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DD's homework (y7) driving me nuts!

(18 Posts)
whatsonyourplate Sat 04-Jun-16 16:54:32

My eldest DD is nearing the end of year 7, and I was really hoping she'd have got into the swing of being proactive about her homework by now, but she hasn't. I'm continually reminding her, asking her to do it, telling her to do it, yelling at her for not having done it. It's driving me crazy and I'm sick of hearing myself.

We've tried sitting down with her and getting her to plan what she's going to do when but she just shrugs, we've tried planning it out for her but then she doesn't stick to it. Some pieces of homework she gets are extended pieces that they are supposed to be done over a few weeks; her record so far involves starting one at 8.30pm the night before it was due in.

She's very able and concientious in school, but it's like she leaves her brain at the school gate on her way out.

Does anyone have any strategies that might work?

useyourimagination Sat 04-Jun-16 16:57:29

Leave her to it and when she gets in trouble with school perhaps that'll be the kick up the backside she needs to get organised.

whatsonyourplate Sat 04-Jun-16 18:31:47

<sigh> yes I know that's what I ought to do, and have done sometimes. It leads to her doing it at bedtime, or in the morning before school. I know she'd be distraught to get a detention which is partly why I try and save her from herself.

That and she doesn't seem to know how to get herself organised, so I feel like I need to help her but that's not working either.

RaeSkywalker Sat 04-Jun-16 18:35:05

You've tried helping her but it's not working- a detention won't kill her and it might be the shock she needs.

My DB was like this- didn't do his work but terrified of being told off by a teacher. My Mum just stopped reminding him, and also stopped him doing it past his bedtime. It must've been awful for both of them but his attitude really did change after that.

Fooshufflewickbannanapants Sat 04-Jun-16 19:16:58

What pp have said not nagging just leave her to it and no homework after bedtime.

MyFriendsCallMeOh Sat 04-Jun-16 19:18:44

Leave her to it. You won't always be around to nag her and she needs to learn (better that she learns now than during gcse coursework).

whatsonyourplate Sat 04-Jun-16 22:03:46

So what? Not mention it at all?
I'm not sure I can hold my nerve...

ClashCityRocker Sat 04-Jun-16 22:09:32

Hold your nerve!

So what she gets detention? That's just a consequence of her actions. id give her maybe one reminder and leave it at that.

Bedsheets4knickers Sun 05-Jun-16 22:06:14

Yes to what all the above have said . I think it's a good way . What I would do is also let her tutor know your are trying this new tact . I often feel like I have to make mine do their HW because I don't want to get in trouble either blush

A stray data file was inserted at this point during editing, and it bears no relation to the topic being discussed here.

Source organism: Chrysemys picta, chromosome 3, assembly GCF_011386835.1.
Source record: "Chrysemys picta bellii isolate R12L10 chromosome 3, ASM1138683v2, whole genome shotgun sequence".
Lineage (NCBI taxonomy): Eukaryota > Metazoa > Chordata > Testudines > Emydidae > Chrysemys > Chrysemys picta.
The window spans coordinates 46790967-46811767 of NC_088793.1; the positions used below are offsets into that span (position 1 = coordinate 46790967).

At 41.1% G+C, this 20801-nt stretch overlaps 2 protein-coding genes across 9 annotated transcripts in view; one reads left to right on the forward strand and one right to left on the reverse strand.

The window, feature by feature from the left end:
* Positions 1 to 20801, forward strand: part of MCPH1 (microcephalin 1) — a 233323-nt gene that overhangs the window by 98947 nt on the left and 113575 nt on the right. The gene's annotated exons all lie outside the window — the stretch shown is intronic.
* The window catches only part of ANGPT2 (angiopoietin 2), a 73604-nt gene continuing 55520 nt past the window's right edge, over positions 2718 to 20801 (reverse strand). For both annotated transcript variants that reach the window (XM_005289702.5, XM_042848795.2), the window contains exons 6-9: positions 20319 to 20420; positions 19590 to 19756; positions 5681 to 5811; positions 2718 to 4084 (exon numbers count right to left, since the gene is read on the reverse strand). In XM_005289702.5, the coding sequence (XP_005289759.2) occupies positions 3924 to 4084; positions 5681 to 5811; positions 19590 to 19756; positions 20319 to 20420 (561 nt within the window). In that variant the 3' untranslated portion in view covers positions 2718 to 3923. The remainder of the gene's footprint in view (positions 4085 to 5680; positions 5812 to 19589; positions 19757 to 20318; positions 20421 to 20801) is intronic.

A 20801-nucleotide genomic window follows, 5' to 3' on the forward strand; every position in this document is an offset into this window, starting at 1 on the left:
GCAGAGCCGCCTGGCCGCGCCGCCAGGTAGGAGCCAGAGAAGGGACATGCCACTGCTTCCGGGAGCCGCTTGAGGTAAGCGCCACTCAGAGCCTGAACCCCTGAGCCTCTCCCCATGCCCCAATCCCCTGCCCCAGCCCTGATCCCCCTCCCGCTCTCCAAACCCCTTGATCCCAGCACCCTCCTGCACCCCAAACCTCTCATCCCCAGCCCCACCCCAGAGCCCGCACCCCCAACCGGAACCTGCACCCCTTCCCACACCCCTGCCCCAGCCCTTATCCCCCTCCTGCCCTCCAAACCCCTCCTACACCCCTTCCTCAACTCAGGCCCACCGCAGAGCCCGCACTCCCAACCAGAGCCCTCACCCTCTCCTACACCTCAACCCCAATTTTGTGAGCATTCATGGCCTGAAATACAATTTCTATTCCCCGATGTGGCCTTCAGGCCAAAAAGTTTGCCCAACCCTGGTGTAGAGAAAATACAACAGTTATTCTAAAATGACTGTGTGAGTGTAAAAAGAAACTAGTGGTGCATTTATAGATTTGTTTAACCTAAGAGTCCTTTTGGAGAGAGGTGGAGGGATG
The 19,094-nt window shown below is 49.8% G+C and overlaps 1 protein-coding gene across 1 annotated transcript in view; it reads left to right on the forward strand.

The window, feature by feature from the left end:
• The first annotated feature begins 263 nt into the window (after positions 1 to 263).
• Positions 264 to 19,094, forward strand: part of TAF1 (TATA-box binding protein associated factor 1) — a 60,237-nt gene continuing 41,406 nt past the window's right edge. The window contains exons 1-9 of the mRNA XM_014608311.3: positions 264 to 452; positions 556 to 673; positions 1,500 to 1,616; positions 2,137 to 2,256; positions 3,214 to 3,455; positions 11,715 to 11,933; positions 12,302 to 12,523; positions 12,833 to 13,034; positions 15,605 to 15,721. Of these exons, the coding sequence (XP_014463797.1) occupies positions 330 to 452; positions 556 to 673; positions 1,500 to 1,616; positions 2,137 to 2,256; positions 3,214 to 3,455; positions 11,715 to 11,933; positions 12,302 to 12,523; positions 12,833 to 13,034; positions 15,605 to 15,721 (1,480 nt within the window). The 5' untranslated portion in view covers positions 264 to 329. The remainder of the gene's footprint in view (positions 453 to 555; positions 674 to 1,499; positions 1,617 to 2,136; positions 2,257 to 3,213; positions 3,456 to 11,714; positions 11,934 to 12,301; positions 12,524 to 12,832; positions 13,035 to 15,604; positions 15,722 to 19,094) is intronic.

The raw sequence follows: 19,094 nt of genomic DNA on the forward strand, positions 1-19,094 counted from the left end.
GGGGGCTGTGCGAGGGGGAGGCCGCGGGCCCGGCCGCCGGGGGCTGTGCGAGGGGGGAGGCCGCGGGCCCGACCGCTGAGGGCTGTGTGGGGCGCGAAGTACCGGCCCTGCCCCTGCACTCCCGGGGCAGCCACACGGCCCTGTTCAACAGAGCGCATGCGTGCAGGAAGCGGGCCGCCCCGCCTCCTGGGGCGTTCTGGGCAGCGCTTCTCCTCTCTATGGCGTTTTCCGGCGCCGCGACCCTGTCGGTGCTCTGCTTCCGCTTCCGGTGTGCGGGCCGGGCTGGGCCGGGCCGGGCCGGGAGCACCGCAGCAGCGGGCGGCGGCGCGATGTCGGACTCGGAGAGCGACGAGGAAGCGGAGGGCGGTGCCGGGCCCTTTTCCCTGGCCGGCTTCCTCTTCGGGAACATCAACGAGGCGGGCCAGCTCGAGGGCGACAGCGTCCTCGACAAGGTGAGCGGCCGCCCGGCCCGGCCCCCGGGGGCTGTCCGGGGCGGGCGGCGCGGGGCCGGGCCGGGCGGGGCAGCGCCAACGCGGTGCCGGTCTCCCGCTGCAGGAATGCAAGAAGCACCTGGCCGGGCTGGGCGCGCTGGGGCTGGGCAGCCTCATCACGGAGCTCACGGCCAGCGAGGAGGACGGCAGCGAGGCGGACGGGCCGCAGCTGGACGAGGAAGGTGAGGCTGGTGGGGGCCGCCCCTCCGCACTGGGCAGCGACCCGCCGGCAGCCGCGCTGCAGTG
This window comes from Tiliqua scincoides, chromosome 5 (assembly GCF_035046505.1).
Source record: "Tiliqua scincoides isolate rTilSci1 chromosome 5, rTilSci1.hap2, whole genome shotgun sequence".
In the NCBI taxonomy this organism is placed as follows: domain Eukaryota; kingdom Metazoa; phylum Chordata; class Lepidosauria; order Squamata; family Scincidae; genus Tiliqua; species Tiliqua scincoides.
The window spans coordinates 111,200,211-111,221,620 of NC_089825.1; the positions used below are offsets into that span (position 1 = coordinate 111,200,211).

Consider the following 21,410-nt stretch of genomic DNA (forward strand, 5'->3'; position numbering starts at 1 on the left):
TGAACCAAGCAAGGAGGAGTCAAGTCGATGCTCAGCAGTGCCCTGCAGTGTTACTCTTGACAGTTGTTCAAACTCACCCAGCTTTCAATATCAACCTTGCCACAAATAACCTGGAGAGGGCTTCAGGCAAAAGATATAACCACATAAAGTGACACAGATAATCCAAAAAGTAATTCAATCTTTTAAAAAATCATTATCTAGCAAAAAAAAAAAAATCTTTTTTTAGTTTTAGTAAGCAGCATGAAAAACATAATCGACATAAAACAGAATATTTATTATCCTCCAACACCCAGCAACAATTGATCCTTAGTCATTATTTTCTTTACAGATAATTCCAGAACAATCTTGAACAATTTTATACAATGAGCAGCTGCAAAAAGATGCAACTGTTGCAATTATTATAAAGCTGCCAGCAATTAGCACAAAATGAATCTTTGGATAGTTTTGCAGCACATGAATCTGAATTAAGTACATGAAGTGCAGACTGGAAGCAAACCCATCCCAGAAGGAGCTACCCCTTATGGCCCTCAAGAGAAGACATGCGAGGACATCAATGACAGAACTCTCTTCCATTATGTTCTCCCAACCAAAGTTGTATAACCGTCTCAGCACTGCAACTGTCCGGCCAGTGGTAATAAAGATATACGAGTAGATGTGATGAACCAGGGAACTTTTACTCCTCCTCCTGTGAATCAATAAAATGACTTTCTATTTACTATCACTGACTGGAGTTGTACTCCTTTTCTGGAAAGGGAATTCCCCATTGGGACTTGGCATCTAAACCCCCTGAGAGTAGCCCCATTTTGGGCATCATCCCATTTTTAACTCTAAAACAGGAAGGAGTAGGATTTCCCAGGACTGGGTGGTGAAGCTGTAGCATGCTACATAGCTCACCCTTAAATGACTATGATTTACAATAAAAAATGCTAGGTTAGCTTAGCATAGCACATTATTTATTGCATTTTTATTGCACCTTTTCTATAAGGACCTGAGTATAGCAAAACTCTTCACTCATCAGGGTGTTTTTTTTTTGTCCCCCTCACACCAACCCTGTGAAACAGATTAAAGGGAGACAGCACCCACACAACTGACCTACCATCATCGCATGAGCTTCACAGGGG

steppemum Sun 05-Jun-16 22:24:35

I know she'd be distraught to get a detention which is partly why I try and save her from herself.

You are stopping her from taking responsibility then aren't you?

She needs:
-place to do it, away from TV etc
-time to do it every day. For ds this is after dinner, he has about 1.5 hours. This time is his choice, as it works best for him.
-removal of screens at home work time (this is a big battle for us)
-strict no homework after bedtime (and for us, none in the morning because morning is so tight. But one morning ds set his alarm for 6 to do a piece, which was fine.

We are supposed to check their planners regularly, so about once a week, which is how I find out about extended pieces. I do remind about extended pieces, I ask which bit he is doing this weekend.

The if all that is in place, you have to leave her to it. If it isn't done, she has to face the consequences.
In year 7 we did have a rule that he did something every night, so he didn't end up with a pile on one night.

strawberrybubblegum Sun 05-Jun-16 22:53:28

So what? Not mention it at all?

You need to tell her that the rules have changed, otherwise she'll feal (with reason) that you've set her up to fail.

Decide what you want to do (eg you'll discuss her homework at the start of the evening, but after that no more warnings or reminders. It's up to her to get it done, but she can always ask you at any time if she needs help. No homework after bedtime.)

At a relaxed time, sit down with her and explain that this is how it will be now. Tell her that you have faith in her that she can step up and take responsibility for this. Don't lecture, or imply in any way that you expect her to fail.